The Write Place

Hello, SE Readers. Joan here on this first day of May. Can anyone tell me what happened to April?  It seems to have disappeared…

Anyhow, today I want to talk about having a dedicated place in which to write.

A few weeks ago, fellow Story Empire author Craig Boyack mentioned he was going to retreat into his writing cabin. I immediately responded that I would love to have a small cabin just for writing. That’s when I learned his place wasn’t an actual cabin, but an area in his home where he retreats to write.

Okay, I admit to having a fascination with cabins. So much that I have an entire Pinterest Board titled “I’d Like to Write Here.” It has photos of cabins (and a few other spots) that I think would make ideal writing places. Oh to have such a place where I could be free from all distractions…

A log home in Broken Bow, Oklahoma. Site of my weekend writer’s retreat.

However, since I don’t own a cabin in the woods or have one readily accessible, I have to make do with the space I have. I believe writers need to be flexible. I’ve written in coffee shops, hotel rooms, during my lunch break at my daytime job, and outdoors.

Yes, I’ve even written from a cabin in the woods when I went on a writer’s retreat with three friends a few years ago. But the bulk of my writing is done in my home in a spot I call my writing nook.

Helping or hindering?

For years, my “nook” was the end of the sofa with my laptop. But my cats don’t always understand that I’m not playing, but working. I also discovered some of my most productive time was during my lunchtime at work. I had a comfortable desk, a quiet office, and no distractions from playing on social media.

A few years ago, a writing instructor talked about the importance of having the right spot in which to write. I decided if I was going to do this writing thing professionally, and someday become a full-time writer, then I needed a better setup. I purchased a small desk and chair and went to work.

Of course, I’m helping. Keeping you from work by sitting on the edited copies of your manuscript.

By taking this small step and moving from the sofa to a desk, I became more productive. I realize it’s a mindset, but by having my own space, I felt more like a pro and looked at my writing as a second job. (The cats still don’t understand and sometimes want to “help.”)

It’s important to note that having the most expensive computer, beautiful desk, and the perfect office setting will not make us more productive. We have to be purposeful and limit ourselves from distractions. (I wrote about a way to block social media during our writing times a few weeks ago in this post.)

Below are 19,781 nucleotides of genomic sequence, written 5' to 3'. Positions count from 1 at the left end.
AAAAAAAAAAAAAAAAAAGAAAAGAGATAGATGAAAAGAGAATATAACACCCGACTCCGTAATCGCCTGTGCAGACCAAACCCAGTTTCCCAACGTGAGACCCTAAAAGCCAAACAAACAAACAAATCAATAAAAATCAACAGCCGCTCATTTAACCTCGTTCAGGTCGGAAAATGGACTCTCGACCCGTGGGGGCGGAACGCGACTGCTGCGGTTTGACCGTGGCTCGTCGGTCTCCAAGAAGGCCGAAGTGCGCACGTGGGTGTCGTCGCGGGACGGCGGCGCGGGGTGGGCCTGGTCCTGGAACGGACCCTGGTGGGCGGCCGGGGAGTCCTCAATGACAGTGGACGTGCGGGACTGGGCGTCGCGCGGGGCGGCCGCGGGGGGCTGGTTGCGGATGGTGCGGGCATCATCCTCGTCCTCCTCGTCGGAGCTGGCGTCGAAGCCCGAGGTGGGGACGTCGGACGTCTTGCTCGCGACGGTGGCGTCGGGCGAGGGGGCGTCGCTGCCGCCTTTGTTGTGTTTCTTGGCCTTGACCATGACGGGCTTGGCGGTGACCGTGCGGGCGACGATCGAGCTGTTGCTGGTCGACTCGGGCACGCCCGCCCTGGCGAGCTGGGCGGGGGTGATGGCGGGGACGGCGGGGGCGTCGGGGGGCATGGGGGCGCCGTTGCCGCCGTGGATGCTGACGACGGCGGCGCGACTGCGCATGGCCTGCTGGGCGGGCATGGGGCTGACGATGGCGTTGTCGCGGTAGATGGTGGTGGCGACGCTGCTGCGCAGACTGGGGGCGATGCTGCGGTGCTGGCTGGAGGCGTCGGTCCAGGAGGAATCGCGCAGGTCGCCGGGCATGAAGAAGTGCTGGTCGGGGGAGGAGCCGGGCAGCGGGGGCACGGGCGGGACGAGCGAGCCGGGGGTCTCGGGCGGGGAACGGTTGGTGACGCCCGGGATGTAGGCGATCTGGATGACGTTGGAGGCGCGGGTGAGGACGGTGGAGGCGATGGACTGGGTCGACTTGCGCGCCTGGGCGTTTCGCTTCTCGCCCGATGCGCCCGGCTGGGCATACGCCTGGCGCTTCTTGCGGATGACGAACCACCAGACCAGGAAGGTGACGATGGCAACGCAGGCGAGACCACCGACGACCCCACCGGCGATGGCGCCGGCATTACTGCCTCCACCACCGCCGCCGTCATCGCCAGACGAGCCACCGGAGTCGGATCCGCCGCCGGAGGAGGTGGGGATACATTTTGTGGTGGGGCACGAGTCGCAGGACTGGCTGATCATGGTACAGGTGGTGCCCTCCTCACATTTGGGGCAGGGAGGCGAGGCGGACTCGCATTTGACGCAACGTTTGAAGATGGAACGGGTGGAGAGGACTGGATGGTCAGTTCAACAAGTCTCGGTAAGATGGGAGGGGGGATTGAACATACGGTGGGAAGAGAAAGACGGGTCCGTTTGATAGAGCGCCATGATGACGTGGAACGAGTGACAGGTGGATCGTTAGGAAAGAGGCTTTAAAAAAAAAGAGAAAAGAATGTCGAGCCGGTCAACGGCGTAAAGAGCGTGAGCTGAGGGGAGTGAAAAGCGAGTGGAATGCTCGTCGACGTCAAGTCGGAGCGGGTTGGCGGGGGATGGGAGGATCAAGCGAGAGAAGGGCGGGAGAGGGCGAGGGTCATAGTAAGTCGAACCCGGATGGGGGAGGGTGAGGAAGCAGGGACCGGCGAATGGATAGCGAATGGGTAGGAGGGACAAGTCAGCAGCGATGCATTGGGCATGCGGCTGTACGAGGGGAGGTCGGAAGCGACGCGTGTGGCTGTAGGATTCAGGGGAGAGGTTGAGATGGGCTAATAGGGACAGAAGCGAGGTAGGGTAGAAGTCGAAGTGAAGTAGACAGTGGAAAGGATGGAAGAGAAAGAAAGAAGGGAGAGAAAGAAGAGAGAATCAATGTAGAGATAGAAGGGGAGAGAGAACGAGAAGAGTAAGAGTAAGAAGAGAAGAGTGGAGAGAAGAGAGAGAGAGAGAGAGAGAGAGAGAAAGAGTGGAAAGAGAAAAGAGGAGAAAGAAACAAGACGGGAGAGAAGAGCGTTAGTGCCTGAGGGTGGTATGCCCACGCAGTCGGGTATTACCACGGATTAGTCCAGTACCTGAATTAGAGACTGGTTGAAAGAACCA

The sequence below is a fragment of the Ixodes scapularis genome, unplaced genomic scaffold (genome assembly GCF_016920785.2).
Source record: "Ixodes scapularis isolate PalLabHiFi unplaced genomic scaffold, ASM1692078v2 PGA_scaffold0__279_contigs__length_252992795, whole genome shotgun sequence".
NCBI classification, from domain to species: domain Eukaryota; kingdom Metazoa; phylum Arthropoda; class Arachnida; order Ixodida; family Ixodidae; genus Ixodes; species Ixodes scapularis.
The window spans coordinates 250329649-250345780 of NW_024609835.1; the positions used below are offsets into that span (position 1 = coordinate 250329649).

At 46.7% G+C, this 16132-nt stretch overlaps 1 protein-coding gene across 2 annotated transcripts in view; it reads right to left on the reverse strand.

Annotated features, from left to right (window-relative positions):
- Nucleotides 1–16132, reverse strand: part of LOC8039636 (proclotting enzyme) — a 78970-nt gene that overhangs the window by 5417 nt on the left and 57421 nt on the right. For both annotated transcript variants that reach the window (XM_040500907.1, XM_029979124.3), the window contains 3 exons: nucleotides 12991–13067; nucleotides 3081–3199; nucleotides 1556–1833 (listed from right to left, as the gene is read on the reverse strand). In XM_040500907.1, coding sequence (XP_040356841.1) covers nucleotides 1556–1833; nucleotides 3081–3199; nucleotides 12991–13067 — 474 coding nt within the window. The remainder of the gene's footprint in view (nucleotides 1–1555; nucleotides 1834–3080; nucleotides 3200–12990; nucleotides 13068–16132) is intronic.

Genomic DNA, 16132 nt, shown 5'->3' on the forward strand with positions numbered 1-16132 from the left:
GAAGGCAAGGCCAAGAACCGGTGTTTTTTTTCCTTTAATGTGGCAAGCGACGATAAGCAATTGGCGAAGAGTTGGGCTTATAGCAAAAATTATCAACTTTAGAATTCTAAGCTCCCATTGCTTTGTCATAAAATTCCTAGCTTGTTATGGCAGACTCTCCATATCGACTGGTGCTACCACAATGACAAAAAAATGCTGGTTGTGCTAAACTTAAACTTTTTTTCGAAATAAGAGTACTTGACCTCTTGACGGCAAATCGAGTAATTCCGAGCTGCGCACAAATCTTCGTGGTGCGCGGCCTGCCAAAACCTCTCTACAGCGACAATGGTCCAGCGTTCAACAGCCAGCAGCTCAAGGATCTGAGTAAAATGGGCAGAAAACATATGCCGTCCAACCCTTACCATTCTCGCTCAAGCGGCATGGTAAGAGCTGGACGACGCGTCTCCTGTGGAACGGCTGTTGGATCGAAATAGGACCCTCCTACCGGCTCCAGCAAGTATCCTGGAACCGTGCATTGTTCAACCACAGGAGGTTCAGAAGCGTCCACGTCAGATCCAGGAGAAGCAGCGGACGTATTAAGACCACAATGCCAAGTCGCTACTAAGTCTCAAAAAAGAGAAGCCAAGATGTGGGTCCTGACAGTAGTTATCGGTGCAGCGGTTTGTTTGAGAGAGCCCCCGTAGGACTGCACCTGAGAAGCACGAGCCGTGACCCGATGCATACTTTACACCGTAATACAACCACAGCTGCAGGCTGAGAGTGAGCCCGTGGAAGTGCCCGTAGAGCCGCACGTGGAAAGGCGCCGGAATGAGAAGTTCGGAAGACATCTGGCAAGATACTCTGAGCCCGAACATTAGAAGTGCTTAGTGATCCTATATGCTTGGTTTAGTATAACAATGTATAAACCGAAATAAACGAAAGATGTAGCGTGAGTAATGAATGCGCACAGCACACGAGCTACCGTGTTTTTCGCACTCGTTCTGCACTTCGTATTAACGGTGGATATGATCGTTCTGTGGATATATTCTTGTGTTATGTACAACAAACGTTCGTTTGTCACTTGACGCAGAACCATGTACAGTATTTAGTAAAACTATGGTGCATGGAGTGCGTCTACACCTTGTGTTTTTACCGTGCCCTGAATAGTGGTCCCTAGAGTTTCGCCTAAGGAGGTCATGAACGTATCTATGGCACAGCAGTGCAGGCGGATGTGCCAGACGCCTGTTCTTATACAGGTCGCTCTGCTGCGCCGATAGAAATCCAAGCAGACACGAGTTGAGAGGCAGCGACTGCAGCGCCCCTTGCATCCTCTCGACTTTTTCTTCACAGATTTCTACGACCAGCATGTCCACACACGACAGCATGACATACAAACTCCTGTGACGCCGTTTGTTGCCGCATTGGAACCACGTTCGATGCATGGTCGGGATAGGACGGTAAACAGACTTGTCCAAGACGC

We also have to apply chair glue—butt in chair, fingers on keyboard. But making small changes—even rearranging an area can make all the difference in the world. Having the right place to write is essential to productivity.

What about you? Do you have an ideal writing spot? I’d love to hear your ideas.

Joan Hall

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66 thoughts on “The Write Place

  1. Pingback: Curated Content for Writers | Story Empire

    • Popped over to read the post and saw my comment. Funny that was just about the time I bought my new desk. Unfortunately, the pain in my knee is still there and I learned it wasn’t related to balancing a laptop. 😦

      Liked by 1 person

  2. I’d love to have a writing nook but at present I have to be contented with being a nomad writer. I write at the kitchen counter in the morning, at the coffee shop during lunch, on the sofa in the evening, on my phone when I have a great idea which can’t wait, on the train or plain when I travel. Actually, I write wherever I can.
    I dream of having a room for writing and reading in my home… Some day.

    Liked by 2 people

    • Irene, I remember when you would post your lunch and writing photos. Always enjoyed those. Yes, having a dedicated room is ideal, but we make do with what we have. Thanks for stopping by!

      Liked by 1 person

  3. Some great ideas here, Joan! I have a separate work place at home; otherwise, I would either never get any work done or I wouldn’t be able to unwind in my off time, lols. Thanks for sharing! 🙂

    Liked by 2 people

  4. Joan, lots of interesting ideas here. Lately, I’ve found just being alone and/or putting on the headphones with instrumental music just gets me rolling along. I find it hard to write at a cafe due to all the distractions of people walking around. I have had moderate success at the library in a quiet corner. Fun post today, kudos!

    Liked by 2 people

    • P. H. I’m with you on the cafe. Although I have written in a coffee shop, it’s usually a blog post or more importantly, people watching and gathering ideas. I used to want the room totally quiet for writing, but of late, I have listened to some music and it helps to inspire me. Glad you enjoyed the post.

      Liked by 1 person